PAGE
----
Sexton, a member of the 24 Karat Club of New York, currently serves on the Board of Directors for the Jewelers’ Security Alliance, a nonprofit association devoted to reducing crimes against the jewelry industry, as well as the Canadian Jewellers Association. In 2016, Sexton was the recipient of the Jewelers’ Security Alliance Industry Service Award and in 2018 he received the American Gem Society’s John J. Kennedy Law Enforcement Award.

Sexton has served on the Underwriters Laboratories (UL) Security Systems Council, formerly known as the Burglary Protection Council, since 1994 and also serves as a corporate member of UL in the insurance category. He served on the Central Station Alarm Association’s Insurance Liaison Committee, which assisted in the development of the Underwriters Laboratories (UL) burglar alarm modular certificate program and remains active on several UL/ULC Standard Technical Panels through which UL/ULC develops and maintain their standards for safety.

“You’re known by the company you keep,” Sexton said. “It’s all about the people. Working with people to help them solve their risk management challenges has really been the most rewarding aspect of my insurance career.”

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CIBJO Releases Ethics Special Report, Examines International Frameworks and Proper Disclosure

International conventions increasing with which members of the jewelry industry are expected to comply.




(PRESS RELEASE) MILAN, ITALY — With fewer than five weeks to go to the opening of the 2019 CIBJO Congress in Manama, Bahrain, on November 18, 2019, the sixth of the CIBJO commissions’ Special Reports has been released. Prepared by the CIBJO Ethics Commission, headed by Tiffany Stevens, it covers a variety of topics, including the increasing number of international conventions with which members of the jewelry industry are expected to comply, and recommended processes of disclosure.

“Responsible business standards being applied in the jewelry industry are meshing further and further with those used internationally, and with frameworks that govern other industries around the globe. It is important that jewelry industry companies fully understand their responsibilities under these complex sets of expectations, and they communicate them effectively and directly with their supply-chain partners and ultimately the consumer,” Ms. Steven writes.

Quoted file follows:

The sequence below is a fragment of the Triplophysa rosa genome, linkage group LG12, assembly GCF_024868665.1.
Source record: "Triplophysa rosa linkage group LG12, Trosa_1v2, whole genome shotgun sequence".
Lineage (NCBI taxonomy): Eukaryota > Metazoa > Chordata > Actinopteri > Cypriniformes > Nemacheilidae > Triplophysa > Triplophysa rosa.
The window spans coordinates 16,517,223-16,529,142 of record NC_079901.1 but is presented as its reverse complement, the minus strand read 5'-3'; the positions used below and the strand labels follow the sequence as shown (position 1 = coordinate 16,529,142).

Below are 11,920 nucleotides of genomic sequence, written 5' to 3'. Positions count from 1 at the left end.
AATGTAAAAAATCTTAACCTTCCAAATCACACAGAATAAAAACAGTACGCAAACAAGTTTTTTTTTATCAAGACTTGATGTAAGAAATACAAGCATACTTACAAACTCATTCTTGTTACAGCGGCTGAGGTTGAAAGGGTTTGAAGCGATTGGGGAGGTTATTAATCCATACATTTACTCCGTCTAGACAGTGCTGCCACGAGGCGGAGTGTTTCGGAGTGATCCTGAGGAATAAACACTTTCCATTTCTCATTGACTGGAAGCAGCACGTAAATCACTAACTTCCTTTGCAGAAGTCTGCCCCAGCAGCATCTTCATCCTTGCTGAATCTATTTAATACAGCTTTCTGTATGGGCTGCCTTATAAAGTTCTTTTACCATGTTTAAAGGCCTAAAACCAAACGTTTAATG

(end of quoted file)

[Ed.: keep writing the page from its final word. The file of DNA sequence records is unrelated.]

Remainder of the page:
“A few key systems to keep in mind include the OECD frameworks, with special attention to the organization’s Due Diligence Guidance for Responsible Supply Chains of Minerals from Conflict Affected and High-Risk Areas, the UN Sustainable Development Goals, the FTC Jewelry Guides in the United States, ISO standards, the World Diamond Council System of Warranties, and the perhaps-evolving definition of “conflict” under the Kimberly Process,” she continues.

Government scrutiny of the jewelry supply chain’s adherence to ethical business practices is becoming increasingly common, the CIBJO Ethics Commission President notes, citing a recent meeting of jewelry industry leaders with officials of the U.S. State Department, where the industry was counseled to abide with standards for managing risks to women in the minerals, responsible sourcing and jewelry supply chain, as well as complying with Anti-Money Laundering and other measures to prevent malign activity.

Noting that it is the consumers’ right to know how the how their jewelry and its components affected the environment and the lives of people as it journeyed along the supply chain, she states that being forthright, fully descriptive and making all disclosures clear and easy to understand is imperative.

“When seen globally, we have at our disposal an amazingly complex system of frameworks, definitions and semantics,” Ms. Stevens writes. “But as a trade we should aim for the simplest, most direct forms possible when communicating with consumers, and these should be standard in the sales representative’s in-store pitch to a potential customer, on invoices, on social media and online – wherever products are bought and sold.”

To download a full copy of the CIBJO Ethics Commission’s special report, click here.